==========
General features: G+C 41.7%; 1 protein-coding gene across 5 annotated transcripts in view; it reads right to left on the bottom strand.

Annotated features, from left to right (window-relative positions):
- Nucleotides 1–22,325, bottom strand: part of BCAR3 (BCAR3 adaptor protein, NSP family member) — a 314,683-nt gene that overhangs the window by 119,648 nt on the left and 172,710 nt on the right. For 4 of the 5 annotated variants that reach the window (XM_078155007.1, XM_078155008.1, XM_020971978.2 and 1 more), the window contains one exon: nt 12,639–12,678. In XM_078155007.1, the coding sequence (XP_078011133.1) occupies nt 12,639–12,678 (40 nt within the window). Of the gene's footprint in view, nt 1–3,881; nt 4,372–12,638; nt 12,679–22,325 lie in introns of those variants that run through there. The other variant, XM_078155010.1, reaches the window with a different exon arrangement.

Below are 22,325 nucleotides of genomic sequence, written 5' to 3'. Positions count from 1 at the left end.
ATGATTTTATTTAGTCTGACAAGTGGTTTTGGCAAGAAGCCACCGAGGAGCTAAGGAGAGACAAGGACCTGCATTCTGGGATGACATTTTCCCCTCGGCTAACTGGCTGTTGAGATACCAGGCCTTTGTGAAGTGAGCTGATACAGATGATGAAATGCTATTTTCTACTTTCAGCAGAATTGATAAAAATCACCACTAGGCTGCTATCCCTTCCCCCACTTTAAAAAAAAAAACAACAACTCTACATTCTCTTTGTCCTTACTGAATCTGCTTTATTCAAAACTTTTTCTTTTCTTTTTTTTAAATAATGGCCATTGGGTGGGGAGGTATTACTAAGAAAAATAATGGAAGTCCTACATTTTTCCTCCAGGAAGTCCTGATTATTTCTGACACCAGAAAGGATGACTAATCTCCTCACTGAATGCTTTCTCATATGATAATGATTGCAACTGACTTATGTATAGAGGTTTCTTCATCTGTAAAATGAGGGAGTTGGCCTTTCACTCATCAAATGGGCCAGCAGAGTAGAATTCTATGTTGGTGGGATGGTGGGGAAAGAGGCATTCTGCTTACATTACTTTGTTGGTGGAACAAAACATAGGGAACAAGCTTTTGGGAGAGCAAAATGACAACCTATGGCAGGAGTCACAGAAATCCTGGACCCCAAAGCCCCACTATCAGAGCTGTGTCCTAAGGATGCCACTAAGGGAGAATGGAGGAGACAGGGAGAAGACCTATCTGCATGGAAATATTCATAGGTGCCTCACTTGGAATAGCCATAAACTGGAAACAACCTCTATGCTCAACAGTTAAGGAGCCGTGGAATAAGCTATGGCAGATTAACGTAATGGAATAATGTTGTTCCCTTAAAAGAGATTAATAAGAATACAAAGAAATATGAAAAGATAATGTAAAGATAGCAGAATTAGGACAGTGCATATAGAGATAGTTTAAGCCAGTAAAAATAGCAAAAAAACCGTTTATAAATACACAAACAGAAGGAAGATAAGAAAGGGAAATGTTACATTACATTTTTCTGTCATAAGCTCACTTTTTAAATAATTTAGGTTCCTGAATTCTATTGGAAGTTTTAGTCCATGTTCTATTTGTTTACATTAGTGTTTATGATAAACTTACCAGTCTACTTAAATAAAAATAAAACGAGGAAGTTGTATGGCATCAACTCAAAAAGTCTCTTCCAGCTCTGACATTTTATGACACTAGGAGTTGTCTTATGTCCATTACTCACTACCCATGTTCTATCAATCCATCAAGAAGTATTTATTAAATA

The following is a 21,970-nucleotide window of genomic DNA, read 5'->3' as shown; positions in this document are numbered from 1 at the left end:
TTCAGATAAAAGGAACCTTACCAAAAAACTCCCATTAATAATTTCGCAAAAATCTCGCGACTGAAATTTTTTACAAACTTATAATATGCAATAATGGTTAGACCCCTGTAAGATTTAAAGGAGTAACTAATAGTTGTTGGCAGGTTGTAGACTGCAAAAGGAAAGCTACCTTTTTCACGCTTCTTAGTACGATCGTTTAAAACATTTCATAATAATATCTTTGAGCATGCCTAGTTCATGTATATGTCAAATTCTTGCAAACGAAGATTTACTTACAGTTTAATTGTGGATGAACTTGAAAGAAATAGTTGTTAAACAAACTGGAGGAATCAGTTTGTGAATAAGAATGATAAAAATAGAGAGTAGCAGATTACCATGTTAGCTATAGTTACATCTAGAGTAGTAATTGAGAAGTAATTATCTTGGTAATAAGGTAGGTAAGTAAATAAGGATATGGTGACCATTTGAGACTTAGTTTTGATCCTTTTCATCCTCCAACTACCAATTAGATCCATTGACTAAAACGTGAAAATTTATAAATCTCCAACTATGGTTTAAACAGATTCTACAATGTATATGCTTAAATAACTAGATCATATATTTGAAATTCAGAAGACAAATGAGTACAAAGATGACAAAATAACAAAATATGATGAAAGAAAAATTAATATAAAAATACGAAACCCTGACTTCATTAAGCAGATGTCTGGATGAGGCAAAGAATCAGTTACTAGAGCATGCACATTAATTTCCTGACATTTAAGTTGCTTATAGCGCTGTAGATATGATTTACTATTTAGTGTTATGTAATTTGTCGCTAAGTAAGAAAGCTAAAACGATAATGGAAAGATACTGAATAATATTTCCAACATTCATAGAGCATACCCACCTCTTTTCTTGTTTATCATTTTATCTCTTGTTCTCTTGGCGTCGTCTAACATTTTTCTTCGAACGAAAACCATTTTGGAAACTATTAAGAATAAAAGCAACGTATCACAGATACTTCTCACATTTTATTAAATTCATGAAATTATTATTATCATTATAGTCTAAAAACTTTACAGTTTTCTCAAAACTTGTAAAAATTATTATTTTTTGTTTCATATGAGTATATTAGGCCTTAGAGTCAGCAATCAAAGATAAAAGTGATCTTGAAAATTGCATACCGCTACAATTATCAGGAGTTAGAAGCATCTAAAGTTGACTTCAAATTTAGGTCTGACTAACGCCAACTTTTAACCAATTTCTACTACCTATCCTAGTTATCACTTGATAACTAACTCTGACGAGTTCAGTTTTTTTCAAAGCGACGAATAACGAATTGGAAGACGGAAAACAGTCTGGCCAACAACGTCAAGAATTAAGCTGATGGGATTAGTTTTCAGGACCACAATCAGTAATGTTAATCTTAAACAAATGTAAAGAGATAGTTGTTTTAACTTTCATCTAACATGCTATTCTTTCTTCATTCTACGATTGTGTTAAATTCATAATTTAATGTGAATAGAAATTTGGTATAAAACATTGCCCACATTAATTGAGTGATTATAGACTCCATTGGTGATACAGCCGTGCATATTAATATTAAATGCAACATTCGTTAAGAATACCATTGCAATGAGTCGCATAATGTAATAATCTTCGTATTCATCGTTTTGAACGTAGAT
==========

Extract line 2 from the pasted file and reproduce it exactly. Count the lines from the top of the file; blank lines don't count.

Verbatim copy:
Annotated features, from left to right (window-relative positions):